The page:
Friday, November 04, 2016

Repairing The World

Revelation 21:1-6    (NRSV)
Then I saw a new heaven and a new earth; for the first heaven and the first earth had passed away, and the sea was no more. And I saw the holy city, the new Jerusalem, coming down out of heaven from God, prepared as a bride adorned for her husband. And I heard a loud voice from the throne saying,
“See, the home of God is among mortals.
He will dwell with them;
they will be his peoples,
and God himself will be with them;
he will wipe every tear from their eyes.
Death will be no more;
mourning and crying and pain will be no more,
for the first things have passed away.”
And the one who was seated on the throne said, “See, I am making all things new.” Also he said, “Write this, for these words are trustworthy and true.” Then he said to me, “It is done! I am the Alpha and the Omega, the beginning and the end.

There is a town in Southwest, Ohio --- it is a pretty small town ---- named for Jeremiah Morrow, one of Ohio’s early governors.

I imagine most of the town's residents probably wish his name had been something like Jeremiah Smith.

As you can imagine, the town's name can provide for some confusion ---- especially when someone wanted to get to Morrow tomorrow

Bob Gibson, realized the possibilities and a funny song was born. 

It was recorded by Gibson and a number of other people --- including The Kingston Trio and my favorite by far is the version by the Muppets --- you need to go find it on youtube!          (

The song goes like this:

To Morrow

I started on a journey, about a year ago
To a little town called Morrow in the state of Ohio
I've never been much of a traveller, so I really didn't know
That Morrow was the hardest place I'd ever try to go!

I went down to the station for my ticket and applied
For tips regarding Morrow not expecting to be guyed
Said I," I'd like to go to Morrow and return
No later than tomorrow, for I haven't time to burn."

Said he to me, "now let me see if I have heard you right--
You'd like to go to Morrow and return tomorrow night"
"You should have gone to Morrow yesterday and back today
For the train today to Morrow is a mile upon its way....

"If you had gone to Morrow yesterday now don't you see
You could have gone to Morrow and returned today at three.
For the train today to Morrow, if the schedule is right
Today it goes to Morrow and returns tomorrow night.

As the song points out ---- getting to tomorrow can sometimes be a difficult proposition!

That's always been true!

Especially when we turn tomorrow into a day, when all of the problems of today are going to be solved.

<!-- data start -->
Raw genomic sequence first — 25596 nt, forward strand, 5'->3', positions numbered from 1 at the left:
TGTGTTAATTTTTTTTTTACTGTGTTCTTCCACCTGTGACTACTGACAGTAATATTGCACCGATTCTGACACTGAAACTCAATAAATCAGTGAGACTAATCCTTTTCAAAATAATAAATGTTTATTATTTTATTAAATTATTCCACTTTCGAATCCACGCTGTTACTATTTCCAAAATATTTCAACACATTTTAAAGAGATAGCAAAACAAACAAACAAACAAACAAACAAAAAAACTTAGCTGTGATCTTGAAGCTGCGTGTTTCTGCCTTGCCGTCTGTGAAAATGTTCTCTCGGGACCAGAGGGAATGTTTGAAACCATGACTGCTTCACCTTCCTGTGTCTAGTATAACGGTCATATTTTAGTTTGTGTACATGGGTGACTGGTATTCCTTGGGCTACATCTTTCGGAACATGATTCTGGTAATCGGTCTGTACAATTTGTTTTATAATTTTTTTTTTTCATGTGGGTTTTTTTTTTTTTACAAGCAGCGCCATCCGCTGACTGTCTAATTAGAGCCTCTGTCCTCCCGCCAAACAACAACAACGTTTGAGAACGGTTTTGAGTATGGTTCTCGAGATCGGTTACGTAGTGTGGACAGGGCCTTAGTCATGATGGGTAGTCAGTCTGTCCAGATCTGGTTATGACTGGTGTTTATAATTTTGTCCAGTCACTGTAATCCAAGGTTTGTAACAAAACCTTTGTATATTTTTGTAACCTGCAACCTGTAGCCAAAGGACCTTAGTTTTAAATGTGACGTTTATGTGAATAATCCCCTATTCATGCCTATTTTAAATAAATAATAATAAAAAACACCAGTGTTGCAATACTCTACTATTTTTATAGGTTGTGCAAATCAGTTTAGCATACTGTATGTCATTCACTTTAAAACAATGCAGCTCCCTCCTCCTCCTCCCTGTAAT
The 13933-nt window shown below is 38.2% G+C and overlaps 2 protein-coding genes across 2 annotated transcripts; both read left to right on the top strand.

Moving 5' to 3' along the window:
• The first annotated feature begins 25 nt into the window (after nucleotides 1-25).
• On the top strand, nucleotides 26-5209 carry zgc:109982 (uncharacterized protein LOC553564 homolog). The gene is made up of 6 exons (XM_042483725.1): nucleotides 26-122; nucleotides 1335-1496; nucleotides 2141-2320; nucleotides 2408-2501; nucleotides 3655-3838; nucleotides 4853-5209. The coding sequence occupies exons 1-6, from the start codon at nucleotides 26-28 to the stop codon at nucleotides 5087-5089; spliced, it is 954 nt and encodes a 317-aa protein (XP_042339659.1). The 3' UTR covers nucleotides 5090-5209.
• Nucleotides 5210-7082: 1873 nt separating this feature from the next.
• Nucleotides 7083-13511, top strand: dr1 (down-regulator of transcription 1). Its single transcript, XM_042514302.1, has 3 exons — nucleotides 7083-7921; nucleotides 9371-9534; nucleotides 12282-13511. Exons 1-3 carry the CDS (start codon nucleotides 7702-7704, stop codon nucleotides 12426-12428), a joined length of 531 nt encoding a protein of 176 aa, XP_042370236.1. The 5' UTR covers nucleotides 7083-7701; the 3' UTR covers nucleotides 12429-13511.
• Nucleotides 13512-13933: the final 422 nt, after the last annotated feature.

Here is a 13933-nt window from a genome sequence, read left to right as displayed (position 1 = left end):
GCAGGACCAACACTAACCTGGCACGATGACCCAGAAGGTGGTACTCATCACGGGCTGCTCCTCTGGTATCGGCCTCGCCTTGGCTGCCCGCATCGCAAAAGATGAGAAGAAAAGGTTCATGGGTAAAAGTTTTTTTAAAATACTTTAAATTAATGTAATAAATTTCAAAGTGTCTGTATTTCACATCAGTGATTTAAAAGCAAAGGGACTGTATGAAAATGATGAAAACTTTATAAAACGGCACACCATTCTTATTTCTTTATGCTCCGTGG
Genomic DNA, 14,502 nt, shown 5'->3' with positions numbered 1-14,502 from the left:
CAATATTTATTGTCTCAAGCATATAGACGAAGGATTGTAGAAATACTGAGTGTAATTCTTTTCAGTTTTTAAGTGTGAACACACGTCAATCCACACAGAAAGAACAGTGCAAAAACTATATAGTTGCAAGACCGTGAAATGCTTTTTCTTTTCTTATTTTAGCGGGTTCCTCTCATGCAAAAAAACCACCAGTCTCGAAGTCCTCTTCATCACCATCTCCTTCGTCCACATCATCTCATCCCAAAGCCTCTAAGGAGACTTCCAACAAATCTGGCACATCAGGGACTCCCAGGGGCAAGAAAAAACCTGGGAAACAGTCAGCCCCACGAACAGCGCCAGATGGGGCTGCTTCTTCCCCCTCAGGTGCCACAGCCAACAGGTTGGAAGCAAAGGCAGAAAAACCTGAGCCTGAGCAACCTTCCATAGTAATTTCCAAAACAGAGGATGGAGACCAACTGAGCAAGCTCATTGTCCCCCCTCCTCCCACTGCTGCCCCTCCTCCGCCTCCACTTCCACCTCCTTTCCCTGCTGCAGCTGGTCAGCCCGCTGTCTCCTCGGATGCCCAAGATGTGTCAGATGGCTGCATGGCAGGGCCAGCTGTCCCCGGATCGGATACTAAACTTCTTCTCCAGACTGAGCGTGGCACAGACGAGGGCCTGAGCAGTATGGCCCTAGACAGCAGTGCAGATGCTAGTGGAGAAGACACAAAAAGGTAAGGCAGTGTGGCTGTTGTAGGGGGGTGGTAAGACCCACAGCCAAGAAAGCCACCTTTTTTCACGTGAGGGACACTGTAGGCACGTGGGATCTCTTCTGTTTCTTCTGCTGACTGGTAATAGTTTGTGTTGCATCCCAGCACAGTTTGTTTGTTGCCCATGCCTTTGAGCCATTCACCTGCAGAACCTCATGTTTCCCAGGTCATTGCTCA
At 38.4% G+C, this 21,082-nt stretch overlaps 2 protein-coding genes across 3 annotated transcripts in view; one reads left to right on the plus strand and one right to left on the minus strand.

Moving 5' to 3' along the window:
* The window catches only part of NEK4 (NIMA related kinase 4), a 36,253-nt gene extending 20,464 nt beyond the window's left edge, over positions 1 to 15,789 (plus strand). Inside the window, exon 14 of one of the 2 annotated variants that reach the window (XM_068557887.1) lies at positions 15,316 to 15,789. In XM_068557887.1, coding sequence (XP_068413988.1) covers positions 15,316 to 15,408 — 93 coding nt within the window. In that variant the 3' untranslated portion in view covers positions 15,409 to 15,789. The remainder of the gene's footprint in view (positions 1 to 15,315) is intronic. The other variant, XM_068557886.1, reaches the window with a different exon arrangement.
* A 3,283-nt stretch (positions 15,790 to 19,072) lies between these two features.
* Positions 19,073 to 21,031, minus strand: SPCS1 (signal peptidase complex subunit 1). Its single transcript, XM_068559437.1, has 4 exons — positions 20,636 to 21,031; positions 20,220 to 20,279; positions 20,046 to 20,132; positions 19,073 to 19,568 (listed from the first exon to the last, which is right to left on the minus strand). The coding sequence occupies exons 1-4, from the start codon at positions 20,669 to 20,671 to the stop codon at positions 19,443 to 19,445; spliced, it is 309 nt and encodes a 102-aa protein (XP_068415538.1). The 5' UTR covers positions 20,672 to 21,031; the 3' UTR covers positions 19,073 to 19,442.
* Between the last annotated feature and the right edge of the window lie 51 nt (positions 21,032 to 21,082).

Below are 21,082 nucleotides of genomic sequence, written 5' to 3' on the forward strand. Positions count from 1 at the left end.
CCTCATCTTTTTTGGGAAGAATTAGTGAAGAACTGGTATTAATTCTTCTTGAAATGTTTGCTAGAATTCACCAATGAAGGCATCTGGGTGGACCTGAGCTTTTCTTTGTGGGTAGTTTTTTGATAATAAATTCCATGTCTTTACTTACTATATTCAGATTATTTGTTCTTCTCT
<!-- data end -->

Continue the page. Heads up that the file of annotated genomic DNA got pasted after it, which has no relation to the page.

I bet you all remember that it is Annie who reminds us --- Tomorrow is ALWAYS a day away!

When we look at "tomorrow" in the Bible, tomorrow --- the future ---- the time that has not yet arrived --- tomorrow is the assurance that the present is never the end of the story.

It reminds us that the darkness of today will not survive into tomorrow.

One of the prophet Jeremiah's favorite phrases was "the days are surely coming . . ."

Jeremiah was proclaiming this during the dark and dismal days of Israel's history.
For the Israelites at that time --- the future (along with the present) looked pretty bleak!

But by reminding the people that there would be a  TOMORROW --- Jeremiah and the prophets were able to encourage Israel to keep their faith alive.

The future --- tomorrow is also very important for us as Christians.

For us it means something like this:
When you embrace the way of Christ, you enter the kingdom of God, which is already here in some ways.
But you also inherit the hope of the kingdom to come, where God’s love and power will have full sway, where all wrongs will be righted and where there will be neither sorrow nor suffering anymore.

If you listened closely to our reading today from Revelation --- you heard this same idea

The author says: (Revelation 21:1-4 The Message)
I saw Heaven and earth new-created. Gone the first Heaven, gone the first earth, gone the sea.

I saw Holy Jerusalem, new-created, descending resplendent out of Heaven, as ready for God as a bride for her husband.

I heard a voice thunder from the Throne: “Look! Look! God has moved into the neighborhood, making his home with men and women! They’re his people, he’s their God. He’ll wipe every tear from their eyes. Death is gone for good—tears gone, crying gone, pain gone—all the first order of things gone.” The Enthroned continued, “Look! I’m making everything new. Write it all down—each word dependable and accurate.”

I can't tell you how many times I have said to people:
          "Don't lose hope --- tomorrow will be a better day"

or we say things like
Quoting Paul in Romans
"Nothing can separate us from the love of God"

“Tomorrow — some distant tomorrow — you will see your loved one again.”
“Tomorrow there will be war no more.”
“Tomorrow all violence will cease, and people will live peaceably with their neighbors.”
And so on.

But that tomorrow is shrouded in mystery